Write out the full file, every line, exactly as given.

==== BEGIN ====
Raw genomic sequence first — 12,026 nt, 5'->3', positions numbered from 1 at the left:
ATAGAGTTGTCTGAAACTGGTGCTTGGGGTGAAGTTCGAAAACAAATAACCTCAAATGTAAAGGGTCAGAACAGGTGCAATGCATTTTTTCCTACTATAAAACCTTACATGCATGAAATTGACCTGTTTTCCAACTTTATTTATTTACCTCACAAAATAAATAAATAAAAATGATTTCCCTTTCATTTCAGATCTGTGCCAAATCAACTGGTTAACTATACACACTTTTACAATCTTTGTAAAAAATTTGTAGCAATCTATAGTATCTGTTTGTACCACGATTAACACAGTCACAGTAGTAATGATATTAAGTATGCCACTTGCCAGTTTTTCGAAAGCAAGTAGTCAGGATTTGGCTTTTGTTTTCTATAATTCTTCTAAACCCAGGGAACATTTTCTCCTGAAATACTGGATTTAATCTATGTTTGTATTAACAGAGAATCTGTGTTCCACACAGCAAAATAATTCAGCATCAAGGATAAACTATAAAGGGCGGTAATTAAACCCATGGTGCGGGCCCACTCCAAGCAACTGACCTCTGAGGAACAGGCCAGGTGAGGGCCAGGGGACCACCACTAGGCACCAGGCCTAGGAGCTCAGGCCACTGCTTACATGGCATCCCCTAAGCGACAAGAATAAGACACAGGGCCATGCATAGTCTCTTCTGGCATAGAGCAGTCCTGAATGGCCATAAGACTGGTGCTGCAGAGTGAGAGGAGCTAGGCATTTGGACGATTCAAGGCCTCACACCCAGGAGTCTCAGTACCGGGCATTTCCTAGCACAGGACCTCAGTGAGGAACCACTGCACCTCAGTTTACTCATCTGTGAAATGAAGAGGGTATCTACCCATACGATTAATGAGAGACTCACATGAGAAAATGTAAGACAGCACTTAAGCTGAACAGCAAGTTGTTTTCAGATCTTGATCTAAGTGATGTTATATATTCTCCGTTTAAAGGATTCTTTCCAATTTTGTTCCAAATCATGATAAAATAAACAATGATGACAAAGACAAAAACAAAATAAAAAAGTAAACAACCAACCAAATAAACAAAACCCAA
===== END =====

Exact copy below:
Raw genomic sequence first — 12,026 nt, 5'->3', positions numbered from 1 at the left:
ATAGAGTTGTCTGAAACTGGTGCTTGGGGTGAAGTTCGAAAACAAATAACCTCAAATGTAAAGGGTCAGAACAGGTGCAATGCATTTTTTCCTACTATAAAACCTTACATGCATGAAATTGACCTGTTTTCCAACTTTATTTATTTACCTCACAAAATAAATAAATAAAAATGATTTCCCTTTCATTTCAGATCTGTGCCAAATCAACTGGTTAACTATACACACTTTTACAATCTTTGTAAAAAATTTGTAGCAATCTATAGTATCTGTTTGTACCACGATTAACACAGTCACAGTAGTAATGATATTAAGTATGCCACTTGCCAGTTTTTCGAAAGCAAGTAGTCAGGATTTGGCTTTTGTTTTCTATAATTCTTCTAAACCCAGGGAACATTTTCTCCTGAAATACTGGATTTAATCTATGTTTGTATTAACAGAGAATCTGTGTTCCACACAGCAAAATAATTCAGCATCAAGGATAAACTATAAAGGGCGGTAATTAAACCCATGGTGCGGGCCCACTCCAAGCAACTGACCTCTGAGGAACAGGCCAGGTGAGGGCCAGGGGACCACCACTAGGCACCAGGCCTAGGAGCTCAGGCCACTGCTTACATGGCATCCCCTAAGCGACAAGAATAAGACACAGGGCCATGCATAGTCTCTTCTGGCATAGAGCAGTCCTGAATGGCCATAAGACTGGTGCTGCAGAGTGAGAGGAGCTAGGCATTTGGACGATTCAAGGCCTCACACCCAGGAGTCTCAGTACCGGGCATTTCCTAGCACAGGACCTCAGTGAGGAACCACTGCACCTCAGTTTACTCATCTGTGAAATGAAGAGGGTATCTACCCATACGATTAATGAGAGACTCACATGAGAAAATGTAAGACAGCACTTAAGCTGAACAGCAAGTTGTTTTCAGATCTTGATCTAAGTGATGTTATATATTCTCCGTTTAAAGGATTCTTTCCAATTTTGTTCCAAATCATGATAAAATAAACAATGATGACAAAGACAAAAACAAAATAAAAAAGTAAACAACCAACCAAATAAACAAAACCCAA